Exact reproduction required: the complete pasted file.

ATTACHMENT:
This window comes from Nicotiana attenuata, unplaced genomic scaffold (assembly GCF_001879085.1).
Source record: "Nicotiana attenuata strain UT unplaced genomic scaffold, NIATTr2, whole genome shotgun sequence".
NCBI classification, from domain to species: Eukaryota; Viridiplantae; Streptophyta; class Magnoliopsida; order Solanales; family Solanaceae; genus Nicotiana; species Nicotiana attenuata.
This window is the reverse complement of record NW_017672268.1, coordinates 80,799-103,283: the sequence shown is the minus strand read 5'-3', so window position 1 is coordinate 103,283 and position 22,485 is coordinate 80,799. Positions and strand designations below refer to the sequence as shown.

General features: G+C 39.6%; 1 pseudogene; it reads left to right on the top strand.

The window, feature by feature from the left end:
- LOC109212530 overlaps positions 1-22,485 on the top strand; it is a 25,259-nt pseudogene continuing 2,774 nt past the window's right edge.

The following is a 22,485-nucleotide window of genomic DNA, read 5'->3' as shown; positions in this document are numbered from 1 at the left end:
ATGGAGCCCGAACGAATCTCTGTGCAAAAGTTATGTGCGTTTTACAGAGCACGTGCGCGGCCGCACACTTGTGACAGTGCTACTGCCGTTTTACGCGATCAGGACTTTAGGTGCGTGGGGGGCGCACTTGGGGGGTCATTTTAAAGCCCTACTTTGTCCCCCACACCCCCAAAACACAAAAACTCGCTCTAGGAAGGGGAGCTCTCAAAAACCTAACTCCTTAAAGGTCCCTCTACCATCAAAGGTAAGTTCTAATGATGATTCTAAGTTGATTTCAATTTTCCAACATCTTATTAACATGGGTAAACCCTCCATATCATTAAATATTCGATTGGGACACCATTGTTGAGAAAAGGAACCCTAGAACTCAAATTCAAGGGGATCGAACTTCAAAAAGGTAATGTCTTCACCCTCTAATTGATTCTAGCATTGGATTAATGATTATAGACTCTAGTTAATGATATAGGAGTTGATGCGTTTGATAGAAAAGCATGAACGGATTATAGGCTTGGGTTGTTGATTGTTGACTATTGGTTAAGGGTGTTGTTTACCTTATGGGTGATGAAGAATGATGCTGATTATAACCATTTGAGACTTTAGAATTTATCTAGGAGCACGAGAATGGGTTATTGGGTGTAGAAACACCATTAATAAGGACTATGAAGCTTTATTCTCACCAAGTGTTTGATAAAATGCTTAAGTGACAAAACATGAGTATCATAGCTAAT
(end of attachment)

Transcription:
This window comes from Nicotiana attenuata, unplaced genomic scaffold (assembly GCF_001879085.1).
Source record: "Nicotiana attenuata strain UT unplaced genomic scaffold, NIATTr2, whole genome shotgun sequence".
NCBI classification, from domain to species: Eukaryota; Viridiplantae; Streptophyta; class Magnoliopsida; order Solanales; family Solanaceae; genus Nicotiana; species Nicotiana attenuata.
This window is the reverse complement of record NW_017672268.1, coordinates 80,799-103,283: the sequence shown is the minus strand read 5'-3', so window position 1 is coordinate 103,283 and position 22,485 is coordinate 80,799. Positions and strand designations below refer to the sequence as shown.

General features: G+C 39.6%; 1 pseudogene; it reads left to right on the top strand.

The window, feature by feature from the left end:
- LOC109212530 overlaps positions 1-22,485 on the top strand; it is a 25,259-nt pseudogene continuing 2,774 nt past the window's right edge.

The following is a 22,485-nucleotide window of genomic DNA, read 5'->3' as shown; positions in this document are numbered from 1 at the left end:
ATGGAGCCCGAACGAATCTCTGTGCAAAAGTTATGTGCGTTTTACAGAGCACGTGCGCGGCCGCACACTTGTGACAGTGCTACTGCCGTTTTACGCGATCAGGACTTTAGGTGCGTGGGGGGCGCACTTGGGGGGTCATTTTAAAGCCCTACTTTGTCCCCCACACCCCCAAAACACAAAAACTCGCTCTAGGAAGGGGAGCTCTCAAAAACCTAACTCCTTAAAGGTCCCTCTACCATCAAAGGTAAGTTCTAATGATGATTCTAAGTTGATTTCAATTTTCCAACATCTTATTAACATGGGTAAACCCTCCATATCATTAAATATTCGATTGGGACACCATTGTTGAGAAAAGGAACCCTAGAACTCAAATTCAAGGGGATCGAACTTCAAAAAGGTAATGTCTTCACCCTCTAATTGATTCTAGCATTGGATTAATGATTATAGACTCTAGTTAATGATATAGGAGTTGATGCGTTTGATAGAAAAGCATGAACGGATTATAGGCTTGGGTTGTTGATTGTTGACTATTGGTTAAGGGTGTTGTTTACCTTATGGGTGATGAAGAATGATGCTGATTATAACCATTTGAGACTTTAGAATTTATCTAGGAGCACGAGAATGGGTTATTGGGTGTAGAAACACCATTAATAAGGACTATGAAGCTTTATTCTCACCAAGTGTTTGATAAAATGCTTAAGTGACAAAACATGAGTATCATAGCTAAT